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Catalog of symptoms aims to unravel autism diversity

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Jessica Wright
8 January 2014

Researchers have standardized labels for nearly 300 traits of autism, drawn from 24 diagnostic tests for the disorder, they reported 27 October in Neuroinformatics1. They can use these terms to search for certain traits among large catalogs of the genetics and symptoms of people with autism.

The researchers presented preliminary findings from this work at the 2010 Autism Consortium Symposium in Boston.

Despite the ongoing search for biomarkers of the disorder, autism diagnoses depend entirely on behavioral assessments. There are several available diagnostic tests for autism, ranging from in-person assessments, such as the Autism Diagnostic Observation Schedule (ADOS), to parent or teacher reports. The choice of test often requires doctors to balance thoroughness with time and cost.

Some questionnaires, such as the Wechsler Preschool and Primary Scale of Intelligence (WPPSI-III), which focuses on cognitive ability, gauge specific features of autism. 

The new study aims to build a defined list, or ontology, of the traits these tests assess. The goal is to allow researchers to compare results across different diagnostic tests and identify the same features, regardless of the test used.

The researchers compiled 283 terms from a total of 5,000 questions across 24 diagnostic tests. The terms fall into three main categories: personal traits, social competence and medical history. The category of personal traits, for example, includes cognitive ability and motor and language skills.

Autism traits: A new standardized list defines 283 symptoms, encompassing personal traits, social skills and medical history, seen in people with autism.

The researchers used these terms to categorize symptoms in 525 families who are members of the Autism Consortium Database. This will allow others to search the database for individuals with particular features, such as those who have trouble regulating their emotions, the researchers say.

They also cataloged how many of the 283 terms each diagnostic instrument covers, along with the time needed to complete each test. For example, 19 percent of ADOS questions query language ability and 34 percent assess interpersonal interactions, but none assess motor skills.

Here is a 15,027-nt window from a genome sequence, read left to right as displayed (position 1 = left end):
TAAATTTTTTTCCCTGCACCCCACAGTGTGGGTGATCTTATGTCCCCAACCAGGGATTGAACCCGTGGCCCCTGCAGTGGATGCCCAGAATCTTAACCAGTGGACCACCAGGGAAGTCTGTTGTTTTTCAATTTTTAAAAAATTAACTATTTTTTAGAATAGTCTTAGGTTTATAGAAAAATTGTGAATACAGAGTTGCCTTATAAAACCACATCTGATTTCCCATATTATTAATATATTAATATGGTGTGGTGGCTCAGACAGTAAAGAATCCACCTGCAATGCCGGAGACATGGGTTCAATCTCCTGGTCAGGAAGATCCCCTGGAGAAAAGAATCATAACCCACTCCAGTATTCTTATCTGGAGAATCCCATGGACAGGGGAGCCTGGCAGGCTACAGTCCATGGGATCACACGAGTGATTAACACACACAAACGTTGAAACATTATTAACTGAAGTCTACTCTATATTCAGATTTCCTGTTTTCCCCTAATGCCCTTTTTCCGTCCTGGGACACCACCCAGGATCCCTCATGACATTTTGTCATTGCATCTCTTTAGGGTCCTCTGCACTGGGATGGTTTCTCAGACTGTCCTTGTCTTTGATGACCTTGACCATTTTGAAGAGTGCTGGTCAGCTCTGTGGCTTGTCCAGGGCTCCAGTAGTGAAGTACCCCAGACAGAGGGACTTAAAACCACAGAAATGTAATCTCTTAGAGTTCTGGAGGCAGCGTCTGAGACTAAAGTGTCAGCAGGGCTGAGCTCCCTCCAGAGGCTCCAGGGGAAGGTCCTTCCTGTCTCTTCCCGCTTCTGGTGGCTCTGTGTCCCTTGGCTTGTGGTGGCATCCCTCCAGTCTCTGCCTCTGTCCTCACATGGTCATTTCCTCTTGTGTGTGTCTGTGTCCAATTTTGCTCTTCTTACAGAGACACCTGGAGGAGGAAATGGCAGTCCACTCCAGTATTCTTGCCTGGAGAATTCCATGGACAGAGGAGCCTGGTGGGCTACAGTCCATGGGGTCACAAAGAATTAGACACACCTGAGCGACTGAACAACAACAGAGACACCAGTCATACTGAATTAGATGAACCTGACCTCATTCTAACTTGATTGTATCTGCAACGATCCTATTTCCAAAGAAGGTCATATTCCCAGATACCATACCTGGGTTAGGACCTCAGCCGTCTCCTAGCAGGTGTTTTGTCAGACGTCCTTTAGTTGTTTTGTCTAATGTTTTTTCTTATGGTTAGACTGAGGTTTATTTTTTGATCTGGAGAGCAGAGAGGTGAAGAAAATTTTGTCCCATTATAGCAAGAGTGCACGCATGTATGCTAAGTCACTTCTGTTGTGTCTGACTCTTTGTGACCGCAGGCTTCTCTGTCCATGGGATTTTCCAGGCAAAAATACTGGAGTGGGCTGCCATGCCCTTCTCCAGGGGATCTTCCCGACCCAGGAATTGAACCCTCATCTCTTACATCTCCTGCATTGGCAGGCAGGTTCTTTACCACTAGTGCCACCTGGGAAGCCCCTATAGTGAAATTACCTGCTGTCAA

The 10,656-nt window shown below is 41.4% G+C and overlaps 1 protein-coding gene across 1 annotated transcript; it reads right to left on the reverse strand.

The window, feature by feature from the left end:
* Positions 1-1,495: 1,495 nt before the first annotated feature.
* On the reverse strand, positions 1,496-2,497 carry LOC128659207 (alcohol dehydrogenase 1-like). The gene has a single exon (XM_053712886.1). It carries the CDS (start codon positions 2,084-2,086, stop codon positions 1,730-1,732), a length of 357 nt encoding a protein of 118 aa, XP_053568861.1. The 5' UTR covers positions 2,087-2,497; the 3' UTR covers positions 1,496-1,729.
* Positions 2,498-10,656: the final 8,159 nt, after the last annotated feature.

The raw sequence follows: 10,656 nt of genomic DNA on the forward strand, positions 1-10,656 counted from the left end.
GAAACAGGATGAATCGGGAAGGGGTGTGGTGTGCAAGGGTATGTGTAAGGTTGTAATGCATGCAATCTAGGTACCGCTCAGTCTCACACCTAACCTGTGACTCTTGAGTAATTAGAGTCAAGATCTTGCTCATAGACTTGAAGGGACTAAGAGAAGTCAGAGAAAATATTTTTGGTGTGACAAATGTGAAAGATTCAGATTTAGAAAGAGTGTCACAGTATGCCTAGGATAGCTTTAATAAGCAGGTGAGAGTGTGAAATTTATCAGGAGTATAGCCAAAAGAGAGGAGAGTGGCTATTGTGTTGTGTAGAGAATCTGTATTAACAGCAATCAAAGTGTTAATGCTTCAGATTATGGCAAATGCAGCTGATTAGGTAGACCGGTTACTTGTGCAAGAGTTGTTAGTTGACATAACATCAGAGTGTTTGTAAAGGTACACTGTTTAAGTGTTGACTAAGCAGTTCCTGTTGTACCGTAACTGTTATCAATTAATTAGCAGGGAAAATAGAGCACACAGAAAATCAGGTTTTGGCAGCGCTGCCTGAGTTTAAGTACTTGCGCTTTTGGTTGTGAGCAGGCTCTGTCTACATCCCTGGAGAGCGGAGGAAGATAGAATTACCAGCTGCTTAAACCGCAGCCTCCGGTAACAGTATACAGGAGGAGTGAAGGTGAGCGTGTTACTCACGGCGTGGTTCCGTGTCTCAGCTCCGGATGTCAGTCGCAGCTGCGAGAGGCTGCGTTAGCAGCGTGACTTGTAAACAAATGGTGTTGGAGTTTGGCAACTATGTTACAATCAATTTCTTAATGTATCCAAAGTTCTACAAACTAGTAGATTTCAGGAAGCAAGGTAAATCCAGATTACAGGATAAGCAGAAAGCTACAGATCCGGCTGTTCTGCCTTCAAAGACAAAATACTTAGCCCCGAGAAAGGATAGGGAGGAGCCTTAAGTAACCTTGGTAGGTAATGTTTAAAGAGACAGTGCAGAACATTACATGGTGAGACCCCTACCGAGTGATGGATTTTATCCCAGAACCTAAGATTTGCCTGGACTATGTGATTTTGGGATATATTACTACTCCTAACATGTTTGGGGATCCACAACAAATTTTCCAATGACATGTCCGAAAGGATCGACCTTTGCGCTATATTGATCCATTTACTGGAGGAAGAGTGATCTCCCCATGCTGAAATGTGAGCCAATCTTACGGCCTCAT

The researchers then determined that combining three tests — the Autism Consortium Medical History, Vineland Adaptive Behavior Scales-II and WPPSI-III — covers the most terms in the least amount of time.

The researchers say the new tool can also help classify individuals with autism into subgroups, which may reflect different causes of the disorder.

News and Opinion articles on SFARI.org are editorially independent of the Simons Foundation.


1: McCray A.T. et al. Neuroinformatics Epub ahead of print (2013) PubMed


Name: ASD Dad
8 January 2014 - 10:19PM

This appears to be a promising move to encompass 'medical conditions' into the identification and assessment of ASD patients.

The hierarchy though must be rigorous medical/physiological examination as it is becoming clearer that in at least two major ASD subgroups biological dysfunction drives autism - epilepsy/seizures and gastrointestinal diseases

Both may present the best opportunity to quickly and effectively intervene to provide greater quality of life for ASD individuals and in the case of epilepsy / seizures limit intellectual and cognitive damage to young brains and neurology.


Name: Payman
14 January 2014 - 6:58PM

So all past studies into autism could be questionned into their validity since most if not all were not specific to subcategory of groups within autism label. So is the genetic research? where does Sfari go from here...or Are they going to blindly follow the same old path.

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